[ Footnote 3 ] United States v. Haseltine, 419 F.2d 579, 581 (1970) ( 7201 and 7203); United States v. Fahey, n. 2, supra; Eustis v. United States, 409 F.2d 228 (1969) ( 7203); Edwards v. United States, 375 F.2d 862 (1967) ( 7201, 7203, and 7206 (2)); Martin v. United States, n. 2, supra; Abdul v. United States, n. 2. supra.

    [ Footnote 4 ] One possible result of this distinction, of course, is that the Government's burden in a misdemeanor case could be less than in a felony case.

    [ Footnote 5 ] The applicability of 3616 (a) of the 1939 Code to income tax returns was not contested in Berra v. United States, 351 U.S. 131, 133 (1956), but the Court soon held that that statute "did not apply to evasion of the income tax." Achilli v. United States, 353 U.S. 373, 379 (1957). In Sansone, however, statutory revisions effected by the enactment of the 1954 Code were held to make 7207 applicable to income tax violations. Sansone v. United States, 380 U.S. 343, 347 -349 (1965).

    [ Footnote 6 ] See H. R. Rep. No. 1337, 83d Cong., 2d Sess., A425 (1954); S. Rep. No. 1622, 83d Cong., 2d Sess., 602-603 (1954). The [412 U.S. 346, 357]   predecessor to 7206 (1) was 3809 (a) of the 1939 Code. The antecedent to 7207 was, as we have noted above, 3616 (a) of the 1939 Code. See Sansone, 380 U.S., at 347 .

    [ Footnote 7 ] " 6065. Verification of returns. "(a) Penalties of perjury. "Except as otherwise provided by the Secretary or his delegate, any return, declaration, statement, or other document required to be made under any provision of the internal revenue laws or regulations shall contain or be verified by a written declaration that it is made under the penalties of perjury." See also Treas. Reg. 1.6065-1 (1972).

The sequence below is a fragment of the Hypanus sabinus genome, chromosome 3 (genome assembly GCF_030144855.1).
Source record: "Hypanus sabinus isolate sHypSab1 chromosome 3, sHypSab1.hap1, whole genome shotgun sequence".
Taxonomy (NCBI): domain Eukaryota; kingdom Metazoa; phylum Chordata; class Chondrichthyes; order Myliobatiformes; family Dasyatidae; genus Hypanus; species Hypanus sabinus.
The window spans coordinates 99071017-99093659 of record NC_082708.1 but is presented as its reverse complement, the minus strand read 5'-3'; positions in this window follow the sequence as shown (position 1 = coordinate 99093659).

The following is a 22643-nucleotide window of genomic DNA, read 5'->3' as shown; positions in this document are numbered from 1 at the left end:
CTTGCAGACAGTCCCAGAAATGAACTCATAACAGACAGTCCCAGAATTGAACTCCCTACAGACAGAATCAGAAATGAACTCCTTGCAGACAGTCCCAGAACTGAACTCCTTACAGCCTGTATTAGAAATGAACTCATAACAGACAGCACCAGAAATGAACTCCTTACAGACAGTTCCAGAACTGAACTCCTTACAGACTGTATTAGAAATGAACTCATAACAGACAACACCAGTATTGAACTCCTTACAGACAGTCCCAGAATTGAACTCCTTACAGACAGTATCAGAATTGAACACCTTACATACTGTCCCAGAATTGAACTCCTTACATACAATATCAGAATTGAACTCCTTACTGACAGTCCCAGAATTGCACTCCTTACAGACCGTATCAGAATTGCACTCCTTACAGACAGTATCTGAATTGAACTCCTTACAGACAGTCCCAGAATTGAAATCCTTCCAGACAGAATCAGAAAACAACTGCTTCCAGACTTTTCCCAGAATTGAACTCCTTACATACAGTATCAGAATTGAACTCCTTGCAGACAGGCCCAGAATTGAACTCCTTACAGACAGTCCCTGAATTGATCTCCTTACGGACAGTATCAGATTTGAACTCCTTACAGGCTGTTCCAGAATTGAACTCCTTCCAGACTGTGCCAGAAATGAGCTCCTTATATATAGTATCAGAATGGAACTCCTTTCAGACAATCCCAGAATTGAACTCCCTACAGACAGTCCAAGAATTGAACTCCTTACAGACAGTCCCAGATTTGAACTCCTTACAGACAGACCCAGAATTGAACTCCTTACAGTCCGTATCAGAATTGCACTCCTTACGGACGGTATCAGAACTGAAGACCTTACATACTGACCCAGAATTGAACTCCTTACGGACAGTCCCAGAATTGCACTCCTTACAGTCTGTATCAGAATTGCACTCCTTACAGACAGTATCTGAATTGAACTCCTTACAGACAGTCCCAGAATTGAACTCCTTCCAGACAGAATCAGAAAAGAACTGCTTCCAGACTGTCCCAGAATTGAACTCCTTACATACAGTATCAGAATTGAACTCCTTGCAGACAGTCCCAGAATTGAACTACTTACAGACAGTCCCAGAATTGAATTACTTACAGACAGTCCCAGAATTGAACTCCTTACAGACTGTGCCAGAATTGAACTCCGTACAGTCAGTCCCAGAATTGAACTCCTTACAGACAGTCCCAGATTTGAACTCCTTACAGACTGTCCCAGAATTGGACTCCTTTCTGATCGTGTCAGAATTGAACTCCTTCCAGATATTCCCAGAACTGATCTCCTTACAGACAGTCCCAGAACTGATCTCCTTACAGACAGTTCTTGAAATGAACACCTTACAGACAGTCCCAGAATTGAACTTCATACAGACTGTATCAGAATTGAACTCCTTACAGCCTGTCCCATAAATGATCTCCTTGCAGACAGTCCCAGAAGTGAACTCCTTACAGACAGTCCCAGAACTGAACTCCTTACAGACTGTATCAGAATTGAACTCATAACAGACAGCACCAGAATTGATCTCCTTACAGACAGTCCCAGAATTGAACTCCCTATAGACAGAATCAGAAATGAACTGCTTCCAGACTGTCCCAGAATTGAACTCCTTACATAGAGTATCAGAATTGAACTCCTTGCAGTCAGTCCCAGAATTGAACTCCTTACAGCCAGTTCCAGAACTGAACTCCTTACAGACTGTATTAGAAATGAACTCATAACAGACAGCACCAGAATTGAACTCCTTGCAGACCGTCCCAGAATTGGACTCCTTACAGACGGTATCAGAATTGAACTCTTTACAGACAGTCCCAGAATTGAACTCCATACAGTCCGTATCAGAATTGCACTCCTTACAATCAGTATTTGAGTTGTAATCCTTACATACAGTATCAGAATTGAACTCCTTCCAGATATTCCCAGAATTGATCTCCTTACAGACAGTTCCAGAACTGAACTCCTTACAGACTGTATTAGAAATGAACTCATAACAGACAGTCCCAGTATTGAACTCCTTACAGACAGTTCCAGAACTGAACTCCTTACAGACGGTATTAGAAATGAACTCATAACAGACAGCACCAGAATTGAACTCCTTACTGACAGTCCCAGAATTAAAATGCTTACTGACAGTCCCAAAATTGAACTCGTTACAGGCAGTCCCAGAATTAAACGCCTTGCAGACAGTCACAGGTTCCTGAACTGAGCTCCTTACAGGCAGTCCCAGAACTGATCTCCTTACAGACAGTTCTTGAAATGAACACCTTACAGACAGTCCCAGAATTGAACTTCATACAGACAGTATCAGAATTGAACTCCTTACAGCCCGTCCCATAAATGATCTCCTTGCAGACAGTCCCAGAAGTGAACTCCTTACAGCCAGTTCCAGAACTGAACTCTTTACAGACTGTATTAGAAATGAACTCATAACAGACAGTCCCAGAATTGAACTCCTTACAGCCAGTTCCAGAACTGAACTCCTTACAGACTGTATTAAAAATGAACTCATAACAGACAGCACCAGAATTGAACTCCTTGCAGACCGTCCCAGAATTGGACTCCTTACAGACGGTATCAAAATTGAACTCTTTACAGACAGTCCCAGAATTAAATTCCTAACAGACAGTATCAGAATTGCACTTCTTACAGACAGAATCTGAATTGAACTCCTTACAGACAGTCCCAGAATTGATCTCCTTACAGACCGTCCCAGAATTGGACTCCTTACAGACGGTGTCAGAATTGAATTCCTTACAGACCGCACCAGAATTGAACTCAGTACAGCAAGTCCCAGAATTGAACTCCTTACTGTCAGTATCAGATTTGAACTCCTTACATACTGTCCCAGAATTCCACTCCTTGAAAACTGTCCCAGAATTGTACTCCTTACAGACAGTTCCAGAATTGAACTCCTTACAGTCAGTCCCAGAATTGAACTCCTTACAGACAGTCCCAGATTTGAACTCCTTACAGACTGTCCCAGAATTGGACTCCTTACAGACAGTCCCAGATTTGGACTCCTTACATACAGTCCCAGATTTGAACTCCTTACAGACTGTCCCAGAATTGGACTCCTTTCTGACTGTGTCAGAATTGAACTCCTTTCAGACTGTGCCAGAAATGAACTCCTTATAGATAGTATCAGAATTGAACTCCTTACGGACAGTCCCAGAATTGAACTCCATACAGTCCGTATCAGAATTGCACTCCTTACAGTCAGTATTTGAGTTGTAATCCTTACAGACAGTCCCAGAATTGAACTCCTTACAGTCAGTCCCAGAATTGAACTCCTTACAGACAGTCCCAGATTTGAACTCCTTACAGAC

[ Footnote 8 ] Semantic confusion sometimes has been created when courts discuss the express requirement of an "attempt to evade" in 7201 as if it were implicit in the word "willfully" in that statute. This type of analysis produces language suggesting that "willfully" in 7201 has a different meaning from the same term in 7203. See United States v. Ming, 466 F.2d 1000, 1004 (CA7), cert. denied, 409 U.S. 915 (1972) ( 7201 and 7203); United States v. Matosky, 421 F.2d 410 (CA7), cert. denied, 398 U.S. 904 (1970) ( 7203); United States v. Haseltine, 419 F.2d, at 581; Edwards v. United States, 375 F.2d, at 867; United States v. Schipani, 362 F.2d 825, 831 (CA2), cert. denied, 385 U.S. 934 (1966). This Court may be somewhat responsible for this imprecision because a similar analysis was employed in Spies v. United States, 317 U.S. 492, 497 -499 (1943). Greater clarity might well result from an analysis that distinguishes the express elements, such as an "attempt to evade," prescribed by 7201, from the uniform requirement of willfulness.

    [ Footnote 9 ] The Government has argued that the misdemeanor of 7207 could never be a lesser included offense in 7206 (1) because the misdemeanor requires that the actor have knowledge of the falsity. This is said to create an additional element in the misdemeanor, not present in the felony, so the misdemeanor is not "necessarily included" in the felony, within the meaning of Fed. Rule Crim. Proc. 31 (c). Our conclusion that the word "willfully" has the same meaning in both statutes makes it unnecessary to reach this contention. [412 U.S. 346, 363]